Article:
• Wall Street Reform — Dodd-Frank was put in place to prevent another meltdown like that which happened in 2008. With the repeal of Glass-Steagall the big bucks went after consumer banking to pad the vaults of the investment banks. Business abuse is endemic in a competitive economy where greed is rewarded. Until there are moral disincentives for unlimited wealth accumulation we will continue to live with a “greed is good” philosophy of corporate hegemony over our business and economic life.
  • Consumer Financial Protection Bureau — abuse of consumers is built into the fabric of the economic system prized in virtually all western democracies. Fair trade and free trade hardly ever fit well into the same sentence, especially when applied at a local level. Consumer beware has real meaning. Although it must also be said that local business men and women are much less able to cheat and stay in business than are the multinational conglomerates. Mergers and acquisitions have dramatically challenged and changed the local landscapes for meeting consumer demands. The Walmarts of the world have quite literally kicked the stuffing out of local merchandisers of the usual and customary needs of households. The ubiquitous uses of credit cards has managed to lock out loan-sharks at the local level and replace them with multinational banks wielding leg-breaking interest on too many consumers. And if you think these multinational banks are morally OK, then at least you may see some immorality in the form of the payday lenders. Crime wears a white collar.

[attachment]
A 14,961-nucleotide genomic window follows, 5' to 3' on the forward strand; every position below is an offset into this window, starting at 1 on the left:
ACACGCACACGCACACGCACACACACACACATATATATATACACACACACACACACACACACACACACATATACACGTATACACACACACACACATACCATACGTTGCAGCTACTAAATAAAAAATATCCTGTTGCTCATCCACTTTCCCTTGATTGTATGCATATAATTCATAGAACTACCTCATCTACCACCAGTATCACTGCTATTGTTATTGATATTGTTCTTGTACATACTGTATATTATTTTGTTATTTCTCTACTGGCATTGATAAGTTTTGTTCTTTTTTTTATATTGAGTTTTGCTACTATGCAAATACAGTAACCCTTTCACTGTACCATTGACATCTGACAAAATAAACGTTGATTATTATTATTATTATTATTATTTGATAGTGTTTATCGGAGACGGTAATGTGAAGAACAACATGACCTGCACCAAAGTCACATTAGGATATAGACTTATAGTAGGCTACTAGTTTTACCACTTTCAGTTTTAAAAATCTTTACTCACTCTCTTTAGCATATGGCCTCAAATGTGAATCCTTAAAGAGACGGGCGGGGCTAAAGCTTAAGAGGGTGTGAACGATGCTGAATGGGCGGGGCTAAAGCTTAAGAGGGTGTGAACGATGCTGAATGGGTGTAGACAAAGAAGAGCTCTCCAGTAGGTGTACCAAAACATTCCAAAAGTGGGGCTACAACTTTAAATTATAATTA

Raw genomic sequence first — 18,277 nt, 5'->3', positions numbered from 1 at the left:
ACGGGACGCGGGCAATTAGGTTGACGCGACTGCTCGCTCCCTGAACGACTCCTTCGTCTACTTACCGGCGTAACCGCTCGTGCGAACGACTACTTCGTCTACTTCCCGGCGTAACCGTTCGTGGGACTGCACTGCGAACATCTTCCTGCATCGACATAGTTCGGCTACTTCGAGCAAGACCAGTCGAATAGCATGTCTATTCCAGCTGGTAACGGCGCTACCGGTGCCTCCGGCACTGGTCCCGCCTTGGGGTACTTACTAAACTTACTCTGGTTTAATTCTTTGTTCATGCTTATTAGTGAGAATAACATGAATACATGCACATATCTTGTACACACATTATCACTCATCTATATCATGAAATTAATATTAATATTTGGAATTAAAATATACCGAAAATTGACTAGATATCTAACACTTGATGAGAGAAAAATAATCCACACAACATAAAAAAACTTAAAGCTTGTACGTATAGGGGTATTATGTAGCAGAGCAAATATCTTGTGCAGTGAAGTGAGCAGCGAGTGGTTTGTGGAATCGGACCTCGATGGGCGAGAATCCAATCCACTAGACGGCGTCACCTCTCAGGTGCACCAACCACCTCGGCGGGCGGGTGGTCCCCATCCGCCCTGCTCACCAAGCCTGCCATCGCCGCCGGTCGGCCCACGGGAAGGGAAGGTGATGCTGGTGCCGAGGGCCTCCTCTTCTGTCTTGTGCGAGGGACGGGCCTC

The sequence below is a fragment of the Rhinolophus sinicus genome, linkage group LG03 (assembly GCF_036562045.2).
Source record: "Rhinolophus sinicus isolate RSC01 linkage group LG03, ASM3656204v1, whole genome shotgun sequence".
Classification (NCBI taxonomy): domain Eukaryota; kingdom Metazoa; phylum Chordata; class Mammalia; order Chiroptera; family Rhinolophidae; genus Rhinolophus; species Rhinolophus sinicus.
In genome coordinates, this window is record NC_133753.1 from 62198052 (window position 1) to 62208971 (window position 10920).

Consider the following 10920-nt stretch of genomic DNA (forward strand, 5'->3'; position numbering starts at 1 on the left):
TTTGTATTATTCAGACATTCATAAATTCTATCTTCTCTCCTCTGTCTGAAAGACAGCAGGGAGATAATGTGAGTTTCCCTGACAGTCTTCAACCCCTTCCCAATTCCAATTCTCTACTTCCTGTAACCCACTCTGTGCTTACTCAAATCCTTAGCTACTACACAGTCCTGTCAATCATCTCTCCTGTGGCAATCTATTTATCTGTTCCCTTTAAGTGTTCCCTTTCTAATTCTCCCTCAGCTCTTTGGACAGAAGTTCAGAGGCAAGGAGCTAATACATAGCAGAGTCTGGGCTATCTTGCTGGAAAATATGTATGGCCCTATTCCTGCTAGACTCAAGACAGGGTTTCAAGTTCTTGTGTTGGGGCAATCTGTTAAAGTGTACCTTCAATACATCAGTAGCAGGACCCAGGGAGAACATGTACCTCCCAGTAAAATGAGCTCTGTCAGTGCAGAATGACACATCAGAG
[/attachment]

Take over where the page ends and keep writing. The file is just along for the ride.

• Planned Parenthood — planning for reproduction is anathema to male-dominated religious organizations. Planning parenthood has become a euphemism for abortion rights. Changing the name and of this organization is long overdue. What does Planned Parenthood provide that local medical clinics could not or do not provide. Safe abortion is needed when conception is not prevented. There is some personal responsibility attached to sexual intercourse but a network of knowledge may be a much better solution than a national network of conspicuous clinical enterprise. Delivery of reproductive resources could, and probably will, take alternative pathways that are still safe and effective.